Severe side effects: The study suggests that elotuzumab has an advantage here, but only in people who haven't had more than 3 previous treatments: Severe side effects occurred in about 57 out of 100 people who took elotuzumab, compared to nearly 89 out of 100 people who had the standard treatment.

There was no difference in people who had 4 or more previous treatments.

What are the disadvantages of elotuzumab?

The available data shows no disadvantages for elotuzumab when compared with the standard treatment.

No difference

There was no difference in terms of:

  • General health
  • Severity of symptoms
  • Limitations in everyday life due to symptoms
  • Treatment stopped due to side effects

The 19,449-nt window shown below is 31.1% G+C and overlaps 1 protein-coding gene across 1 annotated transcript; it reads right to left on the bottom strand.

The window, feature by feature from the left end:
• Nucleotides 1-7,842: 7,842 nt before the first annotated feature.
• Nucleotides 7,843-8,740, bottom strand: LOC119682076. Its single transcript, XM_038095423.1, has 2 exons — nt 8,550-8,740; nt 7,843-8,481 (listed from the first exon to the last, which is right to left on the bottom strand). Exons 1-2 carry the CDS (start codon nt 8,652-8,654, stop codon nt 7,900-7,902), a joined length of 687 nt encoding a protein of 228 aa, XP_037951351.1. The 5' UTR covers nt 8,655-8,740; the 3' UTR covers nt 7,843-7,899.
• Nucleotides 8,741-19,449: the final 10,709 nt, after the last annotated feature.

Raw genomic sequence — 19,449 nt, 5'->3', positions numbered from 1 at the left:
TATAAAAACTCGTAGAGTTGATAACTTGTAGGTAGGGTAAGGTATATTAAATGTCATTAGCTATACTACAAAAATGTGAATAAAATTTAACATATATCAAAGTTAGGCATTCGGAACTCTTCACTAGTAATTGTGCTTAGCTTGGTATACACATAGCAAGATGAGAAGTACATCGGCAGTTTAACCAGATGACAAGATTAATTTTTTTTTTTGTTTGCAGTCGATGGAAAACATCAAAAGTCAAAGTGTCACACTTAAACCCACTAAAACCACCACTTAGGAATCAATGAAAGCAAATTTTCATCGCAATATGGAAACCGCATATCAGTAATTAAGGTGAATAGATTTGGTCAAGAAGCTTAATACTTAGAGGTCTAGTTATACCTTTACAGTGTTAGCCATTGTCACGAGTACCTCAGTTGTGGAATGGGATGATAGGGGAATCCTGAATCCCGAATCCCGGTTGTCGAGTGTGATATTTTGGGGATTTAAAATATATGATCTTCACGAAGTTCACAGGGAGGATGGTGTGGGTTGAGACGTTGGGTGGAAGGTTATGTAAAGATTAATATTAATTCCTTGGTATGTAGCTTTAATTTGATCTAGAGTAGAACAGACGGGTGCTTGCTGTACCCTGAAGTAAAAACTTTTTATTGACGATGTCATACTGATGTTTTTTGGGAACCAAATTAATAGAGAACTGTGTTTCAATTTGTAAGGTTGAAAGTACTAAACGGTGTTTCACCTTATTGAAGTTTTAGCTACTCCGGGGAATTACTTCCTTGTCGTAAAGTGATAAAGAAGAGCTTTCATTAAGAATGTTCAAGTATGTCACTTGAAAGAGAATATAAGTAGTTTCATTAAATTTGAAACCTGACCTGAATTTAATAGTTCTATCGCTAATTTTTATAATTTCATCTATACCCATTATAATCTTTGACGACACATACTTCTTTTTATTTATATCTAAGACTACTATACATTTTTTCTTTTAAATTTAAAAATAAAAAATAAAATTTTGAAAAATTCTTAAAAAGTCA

What remains unanswered?

The manufacturer didn't provide any data about quality of life.

More information

This information summarizes the main results of reviews produced by the Institute for Quality and Efficiency in Health Care (IQWiG, Germany). The reviews were commissioned by the German Federal Joint Committee (G-BA) as part of the “early benefit assessment of medications.” On the basis of the reviews and the hearings received, the G-BA passed a resolution on the added benefit of elotuzumab (Empliciti) in 2016 and in 2019.

Institute for Quality and Efficiency in Health Care (IQWiG, Germany). Elotuzumab – Benefit assessment according to §35a Social Code Book V; Dossier assessment; Commission A16-32. August 29, 2016.(IQWiG reports; Volume 426).